The Land of Enchantment’s inaugural corn maze owes its origins to an outbreak of phytophthora – also known as chile wilt – on a farm in the west valley of Las Cruces.
As a result, about five acres of the farm owned by Anna Lyles and her husband was rendered useless – at least for what it was originally intended. When a marketing-savvy friend suggested they turn the space into a corn maze in conjunction with 150th anniversary of the City of Las Cruces, the Lyles shrugged and said, “Why not?”
That first edition of the Mesilla Valley Corn Maze was a humble operation that included no facilities, one picnic table and an extension cord Lyles borrowed from the neighbors so she could run a cash register. Today, the corn maze itself is about eight acres, but the attraction as a whole spans 45 acres and includes hayrides, pumpkin picking, food service, live music, games, activities and a country store, among other things.
“My husband’s a commercial grower. He calls what I do down here ‘my hobby,’ ” Lyles said with a laugh. “Which is fine.”
Lyles’ venture started a trend, as corn mazes can now be found throughout New Mexico. McCall’s Pumpkin Patch (Moriarty), Rio Grande Community Farm (Albuquerque) and Wagner’s Farmland Experience (Corrales) are in close proximity for those who don’t want to journey too far from the Duke City. For those who don’t mind taking a road trip, there are mazes to be found in other areas of the state such as Las Cruces and Anthony. The majority of these include a variety of family-friendly activities with the price of admission.
Mesilla Valley remains the original, though the act of navigating a corn maze has changed significantly over the course of the past two decades.
“Going and walking through the maze isn’t near the challenge it is today as it was in the beginning before we had GPS on our phones – well, before everybody had phones,” Lyles said. “It changes it. People still enjoy going out there and doing it, but it’s not quite like it used to be. You can get a Google Earth shot of it and see exactly where you’re at and figure it out from there.”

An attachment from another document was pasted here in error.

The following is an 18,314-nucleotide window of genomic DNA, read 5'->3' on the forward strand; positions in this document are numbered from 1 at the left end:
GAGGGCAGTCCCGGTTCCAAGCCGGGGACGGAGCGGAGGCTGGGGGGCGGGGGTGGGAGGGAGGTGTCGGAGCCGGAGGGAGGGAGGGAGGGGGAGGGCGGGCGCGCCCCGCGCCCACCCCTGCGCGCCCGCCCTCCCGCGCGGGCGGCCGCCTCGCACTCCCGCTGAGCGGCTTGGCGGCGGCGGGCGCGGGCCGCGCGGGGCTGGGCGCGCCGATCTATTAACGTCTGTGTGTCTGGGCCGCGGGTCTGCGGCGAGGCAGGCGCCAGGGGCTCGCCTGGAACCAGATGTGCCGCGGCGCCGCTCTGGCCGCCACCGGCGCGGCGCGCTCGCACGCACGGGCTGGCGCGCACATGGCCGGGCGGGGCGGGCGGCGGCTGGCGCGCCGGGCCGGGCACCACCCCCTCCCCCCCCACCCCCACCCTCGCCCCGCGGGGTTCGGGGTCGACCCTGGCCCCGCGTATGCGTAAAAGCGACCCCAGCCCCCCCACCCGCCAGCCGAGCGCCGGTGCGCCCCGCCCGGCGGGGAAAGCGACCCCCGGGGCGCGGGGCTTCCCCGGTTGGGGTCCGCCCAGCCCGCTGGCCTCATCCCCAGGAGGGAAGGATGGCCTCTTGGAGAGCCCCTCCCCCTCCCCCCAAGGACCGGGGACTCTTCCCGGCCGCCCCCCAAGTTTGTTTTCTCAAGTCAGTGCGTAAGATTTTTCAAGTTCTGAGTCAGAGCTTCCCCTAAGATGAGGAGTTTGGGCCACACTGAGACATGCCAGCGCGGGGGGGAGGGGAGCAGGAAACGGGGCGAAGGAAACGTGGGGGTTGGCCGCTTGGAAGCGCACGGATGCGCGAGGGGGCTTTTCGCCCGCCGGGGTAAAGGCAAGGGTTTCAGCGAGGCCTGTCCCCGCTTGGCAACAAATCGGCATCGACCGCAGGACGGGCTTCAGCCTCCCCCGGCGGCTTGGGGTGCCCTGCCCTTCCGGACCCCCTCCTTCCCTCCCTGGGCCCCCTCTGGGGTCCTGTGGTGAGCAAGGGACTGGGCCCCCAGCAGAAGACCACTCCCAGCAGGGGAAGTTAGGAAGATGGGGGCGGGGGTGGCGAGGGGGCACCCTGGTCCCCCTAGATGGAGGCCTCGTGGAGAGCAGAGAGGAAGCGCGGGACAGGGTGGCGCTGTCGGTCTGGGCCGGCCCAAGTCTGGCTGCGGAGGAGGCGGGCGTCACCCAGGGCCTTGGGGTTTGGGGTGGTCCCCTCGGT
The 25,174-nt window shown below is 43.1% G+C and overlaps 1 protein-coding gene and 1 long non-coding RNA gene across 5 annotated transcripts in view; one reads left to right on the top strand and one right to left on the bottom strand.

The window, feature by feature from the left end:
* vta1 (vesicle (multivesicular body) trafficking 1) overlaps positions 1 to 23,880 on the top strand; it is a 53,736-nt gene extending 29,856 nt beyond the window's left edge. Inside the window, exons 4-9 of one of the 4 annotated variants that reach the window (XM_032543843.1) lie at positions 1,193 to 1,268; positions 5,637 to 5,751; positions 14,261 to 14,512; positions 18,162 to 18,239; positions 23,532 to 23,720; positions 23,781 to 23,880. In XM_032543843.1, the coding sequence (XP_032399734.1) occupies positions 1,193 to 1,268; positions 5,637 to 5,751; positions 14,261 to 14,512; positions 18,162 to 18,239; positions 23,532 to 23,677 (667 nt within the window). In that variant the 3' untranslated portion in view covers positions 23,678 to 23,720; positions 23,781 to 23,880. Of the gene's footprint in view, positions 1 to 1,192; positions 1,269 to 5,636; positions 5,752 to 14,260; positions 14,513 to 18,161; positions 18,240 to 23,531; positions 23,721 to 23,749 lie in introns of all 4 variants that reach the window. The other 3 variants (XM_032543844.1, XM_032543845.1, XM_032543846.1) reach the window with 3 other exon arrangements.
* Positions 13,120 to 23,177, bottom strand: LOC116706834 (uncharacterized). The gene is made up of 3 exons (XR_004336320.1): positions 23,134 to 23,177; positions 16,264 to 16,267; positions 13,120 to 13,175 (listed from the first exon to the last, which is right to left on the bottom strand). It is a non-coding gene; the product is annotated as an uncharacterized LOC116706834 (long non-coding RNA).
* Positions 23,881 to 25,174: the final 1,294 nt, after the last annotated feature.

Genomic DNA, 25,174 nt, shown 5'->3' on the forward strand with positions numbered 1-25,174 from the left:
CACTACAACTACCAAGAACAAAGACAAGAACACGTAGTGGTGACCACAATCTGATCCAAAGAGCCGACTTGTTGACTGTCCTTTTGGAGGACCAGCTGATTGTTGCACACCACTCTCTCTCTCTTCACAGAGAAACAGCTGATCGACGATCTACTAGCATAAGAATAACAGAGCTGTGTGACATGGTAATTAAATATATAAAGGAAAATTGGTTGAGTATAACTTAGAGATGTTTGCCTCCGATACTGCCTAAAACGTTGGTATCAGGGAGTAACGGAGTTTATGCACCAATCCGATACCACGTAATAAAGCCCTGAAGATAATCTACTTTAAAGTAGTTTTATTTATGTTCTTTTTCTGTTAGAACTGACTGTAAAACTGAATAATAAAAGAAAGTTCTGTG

A certain measure of creativity is involved in the creation of a corn maze. The La Union Maze in Anthony, for example, has been around almost as long as Mesilla Valley’s and has adopted a number of different themes over its 23 years. That will be no different in 2022.
“We try to get creative every year and try to do something a little bit different,” says La Union office manager Karoline Sondgeroth. “We’ve done an alien theme once before, but we were kind of excited this year because I believe it is the 75th anniversary for the Roswell Incident. That’s why we went back to the crop circles and the aliens.
“Also, the crop circles make it a little extra challenging because you’re not sure if you’re walking in circles, if this is the same one, is this a different one. It kind of is a little bit more challenging.”
But just as with the Mesilla Valley version, visitors have plenty of tools at their disposal while tackling La Union’s maze. Sometimes, getting lost is half the fun.
“The maze itself is technically divided into two separate mazes,” Sondgeroth said. “It’s one design, but there’s two entrances and two exits. Typically, people have the option of taking a map with them. And some people want to navigate their way in and out. Other people just want to get lost. They have that option. We have employees in there that are available to help people find their way out just in case they do get lost.”
Regardless of one’s approach to maze navigation, places like La Union Maze and Mesilla Valley have become yearly destinations.
“There’s so much to do. Even for those that have been coming year after year, it’s a family tradition for many in our area,” Sondgeroth said. “Because it’s seasonal, it helps bring in that fall feeling.”